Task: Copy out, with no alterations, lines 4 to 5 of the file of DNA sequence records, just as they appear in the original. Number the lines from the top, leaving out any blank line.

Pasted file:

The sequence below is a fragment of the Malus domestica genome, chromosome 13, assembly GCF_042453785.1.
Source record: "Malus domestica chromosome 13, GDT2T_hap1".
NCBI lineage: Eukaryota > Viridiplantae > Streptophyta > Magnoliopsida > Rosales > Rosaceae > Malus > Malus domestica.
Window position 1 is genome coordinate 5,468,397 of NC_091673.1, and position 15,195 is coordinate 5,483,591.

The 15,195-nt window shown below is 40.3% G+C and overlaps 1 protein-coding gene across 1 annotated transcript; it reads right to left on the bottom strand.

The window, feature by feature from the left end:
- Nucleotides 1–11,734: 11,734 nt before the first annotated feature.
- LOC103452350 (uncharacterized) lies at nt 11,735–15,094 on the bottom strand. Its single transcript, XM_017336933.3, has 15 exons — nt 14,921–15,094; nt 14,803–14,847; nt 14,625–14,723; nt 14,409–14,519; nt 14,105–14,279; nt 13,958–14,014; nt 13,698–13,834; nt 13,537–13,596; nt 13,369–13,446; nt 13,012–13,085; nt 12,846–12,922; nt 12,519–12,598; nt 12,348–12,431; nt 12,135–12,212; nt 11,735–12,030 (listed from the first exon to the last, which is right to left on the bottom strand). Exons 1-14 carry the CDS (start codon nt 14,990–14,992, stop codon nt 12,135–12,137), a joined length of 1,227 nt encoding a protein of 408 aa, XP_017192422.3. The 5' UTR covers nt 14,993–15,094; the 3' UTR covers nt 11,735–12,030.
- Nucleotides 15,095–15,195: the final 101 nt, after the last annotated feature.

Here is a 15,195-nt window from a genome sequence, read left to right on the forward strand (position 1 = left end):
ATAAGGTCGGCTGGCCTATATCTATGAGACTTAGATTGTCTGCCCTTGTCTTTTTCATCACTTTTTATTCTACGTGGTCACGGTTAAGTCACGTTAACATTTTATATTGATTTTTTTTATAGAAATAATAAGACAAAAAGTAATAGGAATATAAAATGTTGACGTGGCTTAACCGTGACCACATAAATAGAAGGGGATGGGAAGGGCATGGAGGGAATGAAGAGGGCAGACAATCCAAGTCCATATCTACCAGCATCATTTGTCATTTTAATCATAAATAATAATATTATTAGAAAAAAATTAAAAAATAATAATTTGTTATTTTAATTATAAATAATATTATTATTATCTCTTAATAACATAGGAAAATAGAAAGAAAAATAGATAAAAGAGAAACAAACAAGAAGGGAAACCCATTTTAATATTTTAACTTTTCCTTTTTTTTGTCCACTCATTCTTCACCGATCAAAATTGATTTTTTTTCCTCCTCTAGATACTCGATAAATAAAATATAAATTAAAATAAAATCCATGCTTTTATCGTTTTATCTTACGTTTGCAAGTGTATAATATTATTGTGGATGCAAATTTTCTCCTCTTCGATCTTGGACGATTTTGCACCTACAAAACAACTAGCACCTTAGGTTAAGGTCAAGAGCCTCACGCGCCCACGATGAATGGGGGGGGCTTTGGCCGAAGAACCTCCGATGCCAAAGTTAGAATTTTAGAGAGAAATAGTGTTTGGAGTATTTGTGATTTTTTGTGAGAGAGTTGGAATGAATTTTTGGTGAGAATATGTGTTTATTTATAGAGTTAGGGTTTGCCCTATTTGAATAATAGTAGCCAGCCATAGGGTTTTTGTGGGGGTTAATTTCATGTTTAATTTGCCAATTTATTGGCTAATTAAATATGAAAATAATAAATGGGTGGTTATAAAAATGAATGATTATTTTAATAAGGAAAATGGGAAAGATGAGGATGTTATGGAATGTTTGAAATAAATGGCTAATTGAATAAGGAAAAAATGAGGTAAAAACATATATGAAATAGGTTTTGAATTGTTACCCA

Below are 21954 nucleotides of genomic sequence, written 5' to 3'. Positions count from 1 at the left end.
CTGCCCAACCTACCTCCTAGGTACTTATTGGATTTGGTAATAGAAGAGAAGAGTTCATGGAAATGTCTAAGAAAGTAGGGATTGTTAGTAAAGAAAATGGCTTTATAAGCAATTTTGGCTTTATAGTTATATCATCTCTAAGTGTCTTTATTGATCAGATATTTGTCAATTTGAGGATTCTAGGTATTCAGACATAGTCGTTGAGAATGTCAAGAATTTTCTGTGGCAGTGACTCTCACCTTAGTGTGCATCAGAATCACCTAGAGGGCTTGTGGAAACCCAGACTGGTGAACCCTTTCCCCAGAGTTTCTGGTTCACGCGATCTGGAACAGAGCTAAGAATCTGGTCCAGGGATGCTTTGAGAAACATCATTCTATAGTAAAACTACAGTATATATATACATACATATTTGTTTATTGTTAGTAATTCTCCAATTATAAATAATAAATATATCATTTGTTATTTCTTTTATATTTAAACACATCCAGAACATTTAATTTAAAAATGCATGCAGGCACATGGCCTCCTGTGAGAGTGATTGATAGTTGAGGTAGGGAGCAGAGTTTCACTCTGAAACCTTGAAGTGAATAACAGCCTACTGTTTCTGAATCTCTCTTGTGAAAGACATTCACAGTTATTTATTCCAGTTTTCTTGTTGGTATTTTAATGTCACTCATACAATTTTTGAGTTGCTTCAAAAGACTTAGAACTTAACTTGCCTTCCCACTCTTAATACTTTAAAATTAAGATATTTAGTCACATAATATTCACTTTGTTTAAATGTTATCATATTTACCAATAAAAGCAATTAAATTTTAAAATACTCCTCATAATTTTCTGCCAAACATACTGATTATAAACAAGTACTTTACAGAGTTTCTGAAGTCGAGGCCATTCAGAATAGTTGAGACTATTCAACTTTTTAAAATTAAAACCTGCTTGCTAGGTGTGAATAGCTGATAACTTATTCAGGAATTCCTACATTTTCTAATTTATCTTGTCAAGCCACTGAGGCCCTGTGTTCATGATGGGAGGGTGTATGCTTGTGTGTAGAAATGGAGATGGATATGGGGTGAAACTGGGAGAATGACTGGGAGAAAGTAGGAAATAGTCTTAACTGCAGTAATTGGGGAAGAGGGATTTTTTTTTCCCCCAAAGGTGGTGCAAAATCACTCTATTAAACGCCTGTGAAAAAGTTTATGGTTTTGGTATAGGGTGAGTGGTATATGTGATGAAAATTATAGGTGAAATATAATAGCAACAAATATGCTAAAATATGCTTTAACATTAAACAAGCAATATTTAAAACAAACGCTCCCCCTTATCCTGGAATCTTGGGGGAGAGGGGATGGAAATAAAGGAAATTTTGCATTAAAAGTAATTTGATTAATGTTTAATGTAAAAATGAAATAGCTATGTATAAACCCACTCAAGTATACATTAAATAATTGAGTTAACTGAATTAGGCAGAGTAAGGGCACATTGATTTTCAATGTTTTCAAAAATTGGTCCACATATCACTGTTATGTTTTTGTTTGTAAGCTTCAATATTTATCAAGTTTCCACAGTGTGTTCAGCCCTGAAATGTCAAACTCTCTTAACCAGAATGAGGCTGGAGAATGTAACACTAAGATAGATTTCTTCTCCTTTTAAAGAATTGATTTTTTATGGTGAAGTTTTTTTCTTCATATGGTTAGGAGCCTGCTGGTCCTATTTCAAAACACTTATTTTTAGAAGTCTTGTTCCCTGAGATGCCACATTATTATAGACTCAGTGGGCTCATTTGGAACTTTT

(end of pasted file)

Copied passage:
Window position 1 is genome coordinate 5,468,397 of NC_091673.1, and position 15,195 is coordinate 5,483,591.

The 15,195-nt window shown below is 40.3% G+C and overlaps 1 protein-coding gene across 1 annotated transcript; it reads right to left on the bottom strand.